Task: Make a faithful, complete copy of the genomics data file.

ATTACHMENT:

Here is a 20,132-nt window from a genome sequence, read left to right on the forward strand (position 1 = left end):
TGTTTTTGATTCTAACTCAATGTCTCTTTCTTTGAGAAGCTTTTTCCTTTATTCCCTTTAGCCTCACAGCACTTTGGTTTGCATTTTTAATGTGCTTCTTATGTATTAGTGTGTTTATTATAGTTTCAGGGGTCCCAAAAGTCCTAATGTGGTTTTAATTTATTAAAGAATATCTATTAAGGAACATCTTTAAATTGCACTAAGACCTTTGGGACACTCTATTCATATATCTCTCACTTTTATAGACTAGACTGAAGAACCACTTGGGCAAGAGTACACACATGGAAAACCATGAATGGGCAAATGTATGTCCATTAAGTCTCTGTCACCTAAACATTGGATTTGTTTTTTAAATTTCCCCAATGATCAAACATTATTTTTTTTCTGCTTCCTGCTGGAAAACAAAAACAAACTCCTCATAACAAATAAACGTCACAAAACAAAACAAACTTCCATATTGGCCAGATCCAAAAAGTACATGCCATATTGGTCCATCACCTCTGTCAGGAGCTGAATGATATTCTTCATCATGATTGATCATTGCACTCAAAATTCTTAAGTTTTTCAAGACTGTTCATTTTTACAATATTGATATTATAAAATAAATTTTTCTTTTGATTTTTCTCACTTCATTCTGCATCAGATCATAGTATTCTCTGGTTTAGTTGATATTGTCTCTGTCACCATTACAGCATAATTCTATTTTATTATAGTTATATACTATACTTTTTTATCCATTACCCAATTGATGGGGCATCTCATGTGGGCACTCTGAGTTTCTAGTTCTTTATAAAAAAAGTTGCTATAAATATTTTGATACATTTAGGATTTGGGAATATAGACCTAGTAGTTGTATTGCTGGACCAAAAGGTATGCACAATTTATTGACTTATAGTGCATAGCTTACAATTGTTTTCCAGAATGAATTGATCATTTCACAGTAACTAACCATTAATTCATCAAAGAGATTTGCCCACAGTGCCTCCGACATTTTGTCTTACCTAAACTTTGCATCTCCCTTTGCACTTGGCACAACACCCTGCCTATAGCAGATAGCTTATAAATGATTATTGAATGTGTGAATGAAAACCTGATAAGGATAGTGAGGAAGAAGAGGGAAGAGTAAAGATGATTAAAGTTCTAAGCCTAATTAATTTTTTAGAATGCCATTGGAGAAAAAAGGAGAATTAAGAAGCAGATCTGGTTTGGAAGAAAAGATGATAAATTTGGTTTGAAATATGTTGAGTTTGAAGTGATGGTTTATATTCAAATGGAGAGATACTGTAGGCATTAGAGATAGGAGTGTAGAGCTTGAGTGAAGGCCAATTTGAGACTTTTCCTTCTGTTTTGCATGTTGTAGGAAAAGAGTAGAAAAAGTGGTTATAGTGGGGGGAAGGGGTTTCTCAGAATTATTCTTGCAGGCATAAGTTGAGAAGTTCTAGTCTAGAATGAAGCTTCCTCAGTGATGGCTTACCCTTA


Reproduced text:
Here is a 20,132-nt window from a genome sequence, read left to right on the forward strand (position 1 = left end):
TGTTTTTGATTCTAACTCAATGTCTCTTTCTTTGAGAAGCTTTTTCCTTTATTCCCTTTAGCCTCACAGCACTTTGGTTTGCATTTTTAATGTGCTTCTTATGTATTAGTGTGTTTATTATAGTTTCAGGGGTCCCAAAAGTCCTAATGTGGTTTTAATTTATTAAAGAATATCTATTAAGGAACATCTTTAAATTGCACTAAGACCTTTGGGACACTCTATTCATATATCTCTCACTTTTATAGACTAGACTGAAGAACCACTTGGGCAAGAGTACACACATGGAAAACCATGAATGGGCAAATGTATGTCCATTAAGTCTCTGTCACCTAAACATTGGATTTGTTTTTTAAATTTCCCCAATGATCAAACATTATTTTTTTTCTGCTTCCTGCTGGAAAACAAAAACAAACTCCTCATAACAAATAAACGTCACAAAACAAAACAAACTTCCATATTGGCCAGATCCAAAAAGTACATGCCATATTGGTCCATCACCTCTGTCAGGAGCTGAATGATATTCTTCATCATGATTGATCATTGCACTCAAAATTCTTAAGTTTTTCAAGACTGTTCATTTTTACAATATTGATATTATAAAATAAATTTTTCTTTTGATTTTTCTCACTTCATTCTGCATCAGATCATAGTATTCTCTGGTTTAGTTGATATTGTCTCTGTCACCATTACAGCATAATTCTATTTTATTATAGTTATATACTATACTTTTTTATCCATTACCCAATTGATGGGGCATCTCATGTGGGCACTCTGAGTTTCTAGTTCTTTATAAAAAAAGTTGCTATAAATATTTTGATACATTTAGGATTTGGGAATATAGACCTAGTAGTTGTATTGCTGGACCAAAAGGTATGCACAATTTATTGACTTATAGTGCATAGCTTACAATTGTTTTCCAGAATGAATTGATCATTTCACAGTAACTAACCATTAATTCATCAAAGAGATTTGCCCACAGTGCCTCCGACATTTTGTCTTACCTAAACTTTGCATCTCCCTTTGCACTTGGCACAACACCCTGCCTATAGCAGATAGCTTATAAATGATTATTGAATGTGTGAATGAAAACCTGATAAGGATAGTGAGGAAGAAGAGGGAAGAGTAAAGATGATTAAAGTTCTAAGCCTAATTAATTTTTTAGAATGCCATTGGAGAAAAAAGGAGAATTAAGAAGCAGATCTGGTTTGGAAGAAAAGATGATAAATTTGGTTTGAAATATGTTGAGTTTGAAGTGATGGTTTATATTCAAATGGAGAGATACTGTAGGCATTAGAGATAGGAGTGTAGAGCTTGAGTGAAGGCCAATTTGAGACTTTTCCTTCTGTTTTGCATGTTGTAGGAAAAGAGTAGAAAAAGTGGTTATAGTGGGGGGAAGGGGTTTCTCAGAATTATTCTTGCAGGCATAAGTTGAGAAGTTCTAGTCTAGAATGAAGCTTCCTCAGTGATGGCTTACCCTTA